SEO Blog - Internet marketing news and views  

Hunting for paid links; a technical review

Written by David Harry   
Thursday, 05 February 2009 07:57

(Note; the following is a guest post from my good friend Miss CJ)

How search engineers look for nepotistic links

Paid links are a bit of problem for search engine engineers because they can be misleading.  Some links are bought in order to boost rank and others are purchased for legitimate reasons, such as actually offering something interesting to a website visitor.  Not all links should be discounted but different weights can be given to allow less important links to get a full "vote". 

It's not easy to differentiate between these, but there has been a fair bit of research around it we can look at.  If search engines could discount misleading nepotistic links, their performance would improve.  In the SEO community, this would be received with mixed emotions not doubt.  Google uses methods to detect keyword spamming for example, and uses other text based methods, but their algorithm is open to link spam.

But what are search engineers doing to combat nepotistic links in modern information retrieval?

Are paid links worth it?

Engineering link spam detection

Brian Davison has done a lot of research on this topic, he's from Rutgers (New Jersey).  In “Recognizing Nepotistic Links on the Web”, he agrees with others in the community to interpret them as “bestowal of patronage in consideration of relationship, rather than of merit.” - So links that are getting counted when they shouldn't be. 

Some proposed methods are;

  1. Keeping a blacklist
  2. Using a heuristic (rules) to discount the links,
  3. Figuring out when the results are spammy through post-processing. 

We appreciate when we think about these techniques, that they are all weak in some way.  Heuristics need to be discovered and be accurate, a black list isn't easy to compile and many of these links wouldn't be detected, and detecting spammy results is not as easy as it sounds because you need to assess when they're not spammy first of all.  Brian Davison rightly points out that blacklists are unlikely to be used because engines could be labeled as using censorship.


Methods worth looking at;

First off, machine learning is a very useful area of research because it allows us to get computers to recognize patterns in data and to then be able to classify or do whatever we ask it to do with new data.  You can use "unsupervised training" which means that you let it figure out the patterns for itself, or "supervised learning" where you give it a starting set to learn from which is correctly annotated or processed.

Brian Davison experimented with the C4.5 algorithm (it's a decision tree method) and a supervised technique.  All nepotistic links were labelled as such and then the computer was given a new set of documents.  This enabled the discovery of 75 of features proper to nepotistic links. 

Some of these had Domain names were identical, Host names without domains also, the pages shared at least some percentage of outgoing links, IP addresses were identical...and a number of other factors.

This method proved that machine learning methods like this were useful at detecting nepotistic links.


Language Model Disagreement

Further work has been carried out by Bencsur, Brio, Csalogany and Uher from the University of budapest.  Their paper is called "Detecting Nepotistic Links by Language Model Disagreement". They look at down weighting hyperlinks that are irrelevant to a target page and they do this by using language model disagreement.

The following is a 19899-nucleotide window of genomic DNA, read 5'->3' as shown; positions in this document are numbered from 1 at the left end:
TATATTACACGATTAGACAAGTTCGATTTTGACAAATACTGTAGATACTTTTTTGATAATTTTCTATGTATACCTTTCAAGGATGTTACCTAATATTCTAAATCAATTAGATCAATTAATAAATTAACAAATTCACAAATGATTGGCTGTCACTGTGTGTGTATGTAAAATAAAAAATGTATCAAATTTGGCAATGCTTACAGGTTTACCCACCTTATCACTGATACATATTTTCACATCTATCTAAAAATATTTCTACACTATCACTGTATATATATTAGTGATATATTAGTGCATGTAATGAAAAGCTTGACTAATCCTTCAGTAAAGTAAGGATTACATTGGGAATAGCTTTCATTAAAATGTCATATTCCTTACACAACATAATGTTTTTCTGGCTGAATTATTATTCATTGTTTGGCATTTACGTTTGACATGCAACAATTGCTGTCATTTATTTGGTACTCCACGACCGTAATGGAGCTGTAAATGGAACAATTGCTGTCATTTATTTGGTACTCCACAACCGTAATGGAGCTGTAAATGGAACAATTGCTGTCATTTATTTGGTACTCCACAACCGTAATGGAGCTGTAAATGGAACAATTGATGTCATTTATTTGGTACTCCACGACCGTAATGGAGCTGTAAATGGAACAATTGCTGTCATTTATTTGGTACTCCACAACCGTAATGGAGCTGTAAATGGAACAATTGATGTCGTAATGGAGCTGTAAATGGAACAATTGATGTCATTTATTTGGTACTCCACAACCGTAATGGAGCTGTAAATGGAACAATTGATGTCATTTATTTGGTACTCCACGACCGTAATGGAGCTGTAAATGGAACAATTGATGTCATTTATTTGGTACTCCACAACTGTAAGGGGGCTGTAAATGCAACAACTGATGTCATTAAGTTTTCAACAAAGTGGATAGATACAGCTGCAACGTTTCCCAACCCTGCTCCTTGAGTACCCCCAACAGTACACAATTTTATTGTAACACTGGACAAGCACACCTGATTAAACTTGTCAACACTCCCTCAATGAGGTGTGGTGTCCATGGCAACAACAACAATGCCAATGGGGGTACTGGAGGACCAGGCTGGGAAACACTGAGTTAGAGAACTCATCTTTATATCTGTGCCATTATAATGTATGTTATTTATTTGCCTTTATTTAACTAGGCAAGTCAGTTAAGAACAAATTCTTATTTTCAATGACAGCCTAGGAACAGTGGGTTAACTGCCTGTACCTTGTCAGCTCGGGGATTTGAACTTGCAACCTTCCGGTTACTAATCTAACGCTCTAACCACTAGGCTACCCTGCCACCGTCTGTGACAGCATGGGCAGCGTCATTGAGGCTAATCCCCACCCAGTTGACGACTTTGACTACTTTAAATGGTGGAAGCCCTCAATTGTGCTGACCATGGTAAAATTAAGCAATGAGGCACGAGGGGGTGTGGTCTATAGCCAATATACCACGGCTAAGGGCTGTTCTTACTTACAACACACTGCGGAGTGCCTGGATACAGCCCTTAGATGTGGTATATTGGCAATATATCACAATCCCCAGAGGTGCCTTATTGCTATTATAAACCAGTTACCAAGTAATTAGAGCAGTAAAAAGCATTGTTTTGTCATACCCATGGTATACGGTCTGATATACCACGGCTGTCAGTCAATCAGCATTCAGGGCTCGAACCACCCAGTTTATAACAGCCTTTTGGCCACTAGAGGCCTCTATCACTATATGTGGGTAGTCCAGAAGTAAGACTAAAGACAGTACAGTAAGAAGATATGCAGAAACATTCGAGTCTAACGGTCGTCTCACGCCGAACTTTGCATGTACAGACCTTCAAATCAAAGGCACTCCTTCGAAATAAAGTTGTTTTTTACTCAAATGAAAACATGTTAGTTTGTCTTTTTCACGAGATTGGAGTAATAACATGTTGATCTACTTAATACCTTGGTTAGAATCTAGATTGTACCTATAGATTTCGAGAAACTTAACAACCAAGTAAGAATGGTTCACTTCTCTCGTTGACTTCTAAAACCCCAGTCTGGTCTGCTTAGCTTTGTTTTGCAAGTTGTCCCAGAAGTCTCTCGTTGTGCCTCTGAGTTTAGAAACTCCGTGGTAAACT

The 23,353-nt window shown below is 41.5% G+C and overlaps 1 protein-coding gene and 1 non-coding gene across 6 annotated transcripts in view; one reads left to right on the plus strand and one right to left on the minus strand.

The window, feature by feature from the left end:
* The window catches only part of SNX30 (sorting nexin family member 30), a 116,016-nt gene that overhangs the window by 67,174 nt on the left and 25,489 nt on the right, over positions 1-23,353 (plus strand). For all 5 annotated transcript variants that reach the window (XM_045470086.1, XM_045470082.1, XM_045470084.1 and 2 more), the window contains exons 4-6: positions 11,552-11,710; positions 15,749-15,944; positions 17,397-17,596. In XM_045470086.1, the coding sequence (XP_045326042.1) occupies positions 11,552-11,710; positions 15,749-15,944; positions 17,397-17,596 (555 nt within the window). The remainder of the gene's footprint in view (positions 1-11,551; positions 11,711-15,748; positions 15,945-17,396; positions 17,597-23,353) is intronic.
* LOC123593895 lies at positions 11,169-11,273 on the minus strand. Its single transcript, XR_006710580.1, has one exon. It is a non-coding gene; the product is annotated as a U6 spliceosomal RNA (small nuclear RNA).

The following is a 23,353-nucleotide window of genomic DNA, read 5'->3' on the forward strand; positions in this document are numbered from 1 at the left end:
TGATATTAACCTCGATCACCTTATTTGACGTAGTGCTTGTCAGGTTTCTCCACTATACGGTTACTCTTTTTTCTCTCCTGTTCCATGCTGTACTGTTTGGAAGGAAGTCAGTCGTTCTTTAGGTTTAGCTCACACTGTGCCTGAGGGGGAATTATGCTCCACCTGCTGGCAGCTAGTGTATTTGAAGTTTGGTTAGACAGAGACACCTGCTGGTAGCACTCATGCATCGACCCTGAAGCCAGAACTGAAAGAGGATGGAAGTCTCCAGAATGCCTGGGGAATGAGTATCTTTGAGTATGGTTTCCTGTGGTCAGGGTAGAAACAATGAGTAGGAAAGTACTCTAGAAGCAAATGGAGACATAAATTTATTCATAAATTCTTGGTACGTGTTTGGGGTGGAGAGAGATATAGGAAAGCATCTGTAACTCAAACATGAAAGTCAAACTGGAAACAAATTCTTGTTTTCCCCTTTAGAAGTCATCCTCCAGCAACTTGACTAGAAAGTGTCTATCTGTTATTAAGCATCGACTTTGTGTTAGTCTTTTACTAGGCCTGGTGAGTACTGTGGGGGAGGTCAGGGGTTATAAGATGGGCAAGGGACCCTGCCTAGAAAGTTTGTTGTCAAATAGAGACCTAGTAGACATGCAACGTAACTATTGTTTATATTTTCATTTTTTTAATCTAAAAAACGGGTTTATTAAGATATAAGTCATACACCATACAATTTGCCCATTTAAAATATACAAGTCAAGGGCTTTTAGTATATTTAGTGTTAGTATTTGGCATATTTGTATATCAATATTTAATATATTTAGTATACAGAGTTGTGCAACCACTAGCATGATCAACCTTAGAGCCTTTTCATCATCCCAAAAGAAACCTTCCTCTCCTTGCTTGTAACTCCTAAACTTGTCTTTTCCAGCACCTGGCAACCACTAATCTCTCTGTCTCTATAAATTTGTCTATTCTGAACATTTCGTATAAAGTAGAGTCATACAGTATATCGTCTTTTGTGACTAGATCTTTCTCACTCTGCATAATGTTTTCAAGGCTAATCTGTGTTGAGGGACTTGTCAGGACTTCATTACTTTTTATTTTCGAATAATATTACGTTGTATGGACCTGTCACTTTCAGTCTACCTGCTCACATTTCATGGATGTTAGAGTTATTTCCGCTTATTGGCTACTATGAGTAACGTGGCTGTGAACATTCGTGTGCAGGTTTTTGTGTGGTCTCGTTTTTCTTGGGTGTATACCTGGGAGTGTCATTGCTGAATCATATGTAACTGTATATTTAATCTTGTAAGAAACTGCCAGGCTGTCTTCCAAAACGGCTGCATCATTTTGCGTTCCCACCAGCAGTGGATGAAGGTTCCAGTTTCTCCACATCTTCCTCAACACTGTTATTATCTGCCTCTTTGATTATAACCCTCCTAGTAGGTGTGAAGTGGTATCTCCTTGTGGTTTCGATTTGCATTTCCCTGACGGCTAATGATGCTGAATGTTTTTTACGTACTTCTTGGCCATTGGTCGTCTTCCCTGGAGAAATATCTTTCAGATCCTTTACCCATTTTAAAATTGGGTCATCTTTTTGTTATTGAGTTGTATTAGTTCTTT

The good thing is that no manual intervention is needed, so there are no blacklists for example.  They "analyze inter-document relationship over the entire corpus by solving anchor text model comparison and prediction aggregation."  Their method deals with link, content and anchor text spam all at the same time. 

This algorithm picks out links where the language models between 2 documents disagree.  These are fed into a PageRank calculation and they then get the NRank value of that page, which they suggest should be subtracted from that page's PageRank score.  The main method used is the Kullback-Leibler divergence between the unigram model of the target and source pages.  They still have some research to do here which included using n-grams, smoothing and different penalty functions.


Qualified Links

Qi, Nie and Brian Davison (Lehigh University) recently look at using content as well. They looked at things the other way around.  Instead of looking for nepotistic links, they look for "qualified links", as in those qualified to recommend another source.  They used similarity scores between the source and target page. 

These were URL similarity,

  1. topic vector,
  2. tfidf content similarity
  3. tfidf non-anchor text similarity. 

They built an algorithm called "Qualified HITS" which is different to HITS because that treats all links equally.  The similarity scores of each page are calculated and fed into a classifier which either keeps or removes them from the graph.  After that each neighbouring page to the bad links are checked.  They improved it by 9%.  Their further work involves using a better classifier, setting a better weighting and finding a cheaper way to compute the similarity scores. 

This kind of method, using a language model, seems to be far more realistic because the variables that are extracted from known nepotistic links allow for too much confusion.  Some non-misleading links may have one or a couple of these traits.  The language model is another variable, independent of the actual links. 

As we can see from the method proposed below though, link based methods can indeed prove effective.


Random Walks from Spam Seed Sets